The Associate Press reports that a Mississippi judge has refused to grant a divorce to a lesbian couple who was married in California. The judge ruled that the marriage, which is not recognized as a valid union under Mississippi state law, cannot be terminated.
The divorce was filed by Lauren Beth Czekala-Chatham in DeSoto County in September of this year, and although the judge, Desoto County Chancery Judge Mitchell Lundy, seemed “sympathetic” to the plight of the woman, stating that his “hands were tied” under the state’s divorce law, he was required to follow the letter of the law.
Now Lauren Beth Czekala-Chatham plans to file an appeal and challenge the Mississippi judge’s ruling. Czekala-Chatham, a mother of two, reports that she was disappointed with the judge’s ruling, although it was not unexpected.
What does the state of Mississippi say?
According to Democrat Attorney General, Mississippi cannot issue a divorce if it does not recognize the marriage. According to a statement issued by the office of the Attorney General, Mississippi “has no obligation to give effect to California laws that are contrary to Mississippi’s expressly stated public policy.”
The state of Mississippi has specifically prohibited same-sex marriage in a state law issued in 1997. Under the law, same sex marriages are considered “null and void.” The law also states that marriages which are entered into in other areas or the country or in other states will not be considered valid in the state of Mississippi.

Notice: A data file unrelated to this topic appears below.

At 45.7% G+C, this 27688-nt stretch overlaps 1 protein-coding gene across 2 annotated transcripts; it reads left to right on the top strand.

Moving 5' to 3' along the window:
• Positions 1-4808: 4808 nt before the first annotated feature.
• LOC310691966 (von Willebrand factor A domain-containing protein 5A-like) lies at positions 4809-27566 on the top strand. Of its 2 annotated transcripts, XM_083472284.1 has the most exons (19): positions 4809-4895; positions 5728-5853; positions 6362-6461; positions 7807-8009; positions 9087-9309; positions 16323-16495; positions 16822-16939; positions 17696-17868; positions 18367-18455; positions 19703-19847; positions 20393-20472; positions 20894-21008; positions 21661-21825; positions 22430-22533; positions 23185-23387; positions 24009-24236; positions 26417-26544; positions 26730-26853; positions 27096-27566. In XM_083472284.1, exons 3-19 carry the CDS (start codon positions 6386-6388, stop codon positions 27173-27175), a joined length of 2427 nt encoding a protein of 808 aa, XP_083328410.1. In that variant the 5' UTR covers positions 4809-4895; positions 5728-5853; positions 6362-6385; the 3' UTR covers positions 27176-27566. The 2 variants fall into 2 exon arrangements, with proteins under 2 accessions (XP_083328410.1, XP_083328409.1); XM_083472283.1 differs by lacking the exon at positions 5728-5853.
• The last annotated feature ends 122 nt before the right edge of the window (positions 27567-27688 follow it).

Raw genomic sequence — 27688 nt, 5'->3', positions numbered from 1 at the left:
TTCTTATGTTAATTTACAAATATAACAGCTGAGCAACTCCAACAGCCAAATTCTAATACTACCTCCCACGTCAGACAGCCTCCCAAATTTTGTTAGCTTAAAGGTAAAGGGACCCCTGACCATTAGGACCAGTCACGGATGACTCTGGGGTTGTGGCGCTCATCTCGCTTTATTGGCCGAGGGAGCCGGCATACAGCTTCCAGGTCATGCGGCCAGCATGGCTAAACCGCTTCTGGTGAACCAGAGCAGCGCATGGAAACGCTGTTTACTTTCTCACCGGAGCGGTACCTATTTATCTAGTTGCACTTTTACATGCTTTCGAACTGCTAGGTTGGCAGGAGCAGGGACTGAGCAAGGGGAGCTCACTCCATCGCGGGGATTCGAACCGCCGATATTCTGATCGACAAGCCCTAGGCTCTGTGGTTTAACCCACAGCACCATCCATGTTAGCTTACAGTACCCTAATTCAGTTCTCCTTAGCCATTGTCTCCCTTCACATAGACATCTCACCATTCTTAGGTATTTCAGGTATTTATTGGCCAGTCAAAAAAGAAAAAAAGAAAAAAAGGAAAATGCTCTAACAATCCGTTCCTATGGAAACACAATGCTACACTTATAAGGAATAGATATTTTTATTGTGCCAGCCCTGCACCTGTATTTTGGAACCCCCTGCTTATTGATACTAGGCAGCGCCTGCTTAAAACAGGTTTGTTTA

The citizens of Mississippi remain united behind the law. In fact, in 2004, “86 percent of Mississippi voters approved an amendment placing a ban on same-sex marriage in the state constitution.”
Who is the couple?
The couple is Lauren Beth Czekala-Chatham and Dana Ann Melancon and they are residents of the state of Mississippi. They decided to travel to California in 2008 to get married, but after they returned to their home state, their relationship failed, leading to divorce.
Their situation mirrors other couples who face the same issue in states such as Texas and Kentucky, which also have ban on same sex marriages. Currently the Texas Supreme Court is set to rule on a case they heard on November 5th about whether the state can grant divorces to gay couples married in other states. The general argument in each state is: “There’s no marriage here. So there can be no divorce.”
Other states have disagreed, however. For instance, in 2011, in the state of Wyoming, the Wyoming Supreme court ruled that a married same sex couple from Canada could get a divorce in the state, even though at the time Wyoming did not recognize the legality of the marriage.
With the inconsistency of different state’s rulings it is likely that we will eventually see this issue make its way to the United States Supreme Court. Until then, same sex couples may be forced to return to the state where the union was made, establish residency, and then file for a divorce.
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